Pop culture obsessives writing for the pop culture obsessed.
Pop culture obsessives writing for the pop culture obsessed.

Harrison Ford uses Oscar soapbox to get some Blade Runner complaints off his chest

Harrison Ford
Harrison Ford
Screenshot: ABC

If there’s ever a time for actors to share some uncomfortable opinions, it’s the Oscars. As the outraged masses of Facebook will tell you, Hollywood is just too political these days. Luckily for us, Harrison Ford isn’t really concerned with what anyone thinks, so long as he can continue buying and crashing planes. Shuffling onstage to read the nominees for Best Editing at the 93rd Academy Awards, the always-surly Harrison Ford took the opportunity to share some editing notes about a 40-year-old movie called Blade Runner.

“I’d like to share some notes, some editorial suggestions that were prepared after the screening of, uh, a movie I was in,” joked Ford. “Opening too choppy. Why is this voice-over track so terrible? He sounds drugged.”

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“Were they all on drugs? Dekker at the piano is interminable. Flashback dialogue is confusing. Is he listening to a tape? Why do we need the third cut to the eggs? The synagogue music is awful on the street. We’ve got to use Vangelis. Up to Zora’s death, the movie is deadly dull. This movie gets worse every screening.

This wouldn’t be the first time Ford has taken a few shots at Blade Runner’s original theatrical cut. In fact, for decades, he was rumored to have sabotaged the studio-imposed narration, a rumor he put to rest in a 2002 interview with Playboy. He told Playboy that it wasn’t intentionally bad; it just happened to be bad.

I was compelled by my contract to do the narration. When I first agreed to do the film, I told Ridley there was too much information given to the audience in narration. I said, “Let’s take it out and put it into scenes and let the audience acquire this information in a narrative fashion, without being told it.” And he said it was a good idea. We sat around the kitchen table and we did it. When we got done, the studio said nobody will understand this f*ing movie. We have to create a narrative. They had already thrown Ridley off the movie - they were over budget. So I was compelled by my contract to record this narration, which I did five or six different times. Finally, I show up to do it for the last time and there’s this old Hollywood writer sitting there, pipe sticking out of his mouth, pounding away at this portable typewriter in one of the studios. I had never seen this guy before, so I stuck my head in and said, “Hi, I’m Harrison Ford.” He kind of waves me off. He came to hand me his pages. To this day, I still don’t remember who he was, and so I said, “Look, I’ve done this five times before. I’m not going to argue with you about anything. I’ve argued and I’ve never won, so I’m just going to read this 10 times, and you guys do with it what you will.” I did that. Did I deliberately do it badly? No. I delivered it to the best of my ability given that I had no input. I never thought they’d use it. But I didn’t try and sandbag it. It was simply bad narration.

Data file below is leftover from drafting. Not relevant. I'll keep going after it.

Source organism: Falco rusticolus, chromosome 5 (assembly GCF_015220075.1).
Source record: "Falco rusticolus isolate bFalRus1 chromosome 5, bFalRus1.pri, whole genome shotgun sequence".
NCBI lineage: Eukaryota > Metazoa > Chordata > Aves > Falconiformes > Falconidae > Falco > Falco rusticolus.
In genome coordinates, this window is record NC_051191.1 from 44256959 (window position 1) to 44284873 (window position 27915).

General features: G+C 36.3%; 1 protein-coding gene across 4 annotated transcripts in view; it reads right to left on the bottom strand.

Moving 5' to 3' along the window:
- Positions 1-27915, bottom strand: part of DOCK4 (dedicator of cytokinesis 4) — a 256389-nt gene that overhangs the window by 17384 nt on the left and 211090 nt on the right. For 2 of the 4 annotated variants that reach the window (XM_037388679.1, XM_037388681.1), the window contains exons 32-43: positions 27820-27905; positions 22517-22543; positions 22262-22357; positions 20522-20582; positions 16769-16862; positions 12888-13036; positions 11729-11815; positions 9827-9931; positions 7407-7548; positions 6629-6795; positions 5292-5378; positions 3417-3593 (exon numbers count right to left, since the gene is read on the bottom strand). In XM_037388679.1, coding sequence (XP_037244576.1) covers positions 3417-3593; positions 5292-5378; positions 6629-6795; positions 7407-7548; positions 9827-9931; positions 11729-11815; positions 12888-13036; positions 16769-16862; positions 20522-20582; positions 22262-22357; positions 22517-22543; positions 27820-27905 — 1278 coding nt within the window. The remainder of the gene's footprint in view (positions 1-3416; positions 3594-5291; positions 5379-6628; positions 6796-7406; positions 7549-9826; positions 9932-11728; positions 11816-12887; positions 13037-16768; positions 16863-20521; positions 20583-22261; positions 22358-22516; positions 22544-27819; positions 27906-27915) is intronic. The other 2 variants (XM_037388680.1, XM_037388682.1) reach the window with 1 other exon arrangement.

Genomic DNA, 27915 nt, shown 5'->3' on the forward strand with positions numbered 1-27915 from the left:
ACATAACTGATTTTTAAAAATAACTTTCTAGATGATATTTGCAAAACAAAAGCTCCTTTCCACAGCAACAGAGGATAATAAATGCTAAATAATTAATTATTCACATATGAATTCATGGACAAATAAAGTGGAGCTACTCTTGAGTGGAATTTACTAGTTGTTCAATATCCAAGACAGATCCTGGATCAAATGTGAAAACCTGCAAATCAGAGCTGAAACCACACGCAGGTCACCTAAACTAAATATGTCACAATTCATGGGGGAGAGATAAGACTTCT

Never change, Harrison Ford. Never change.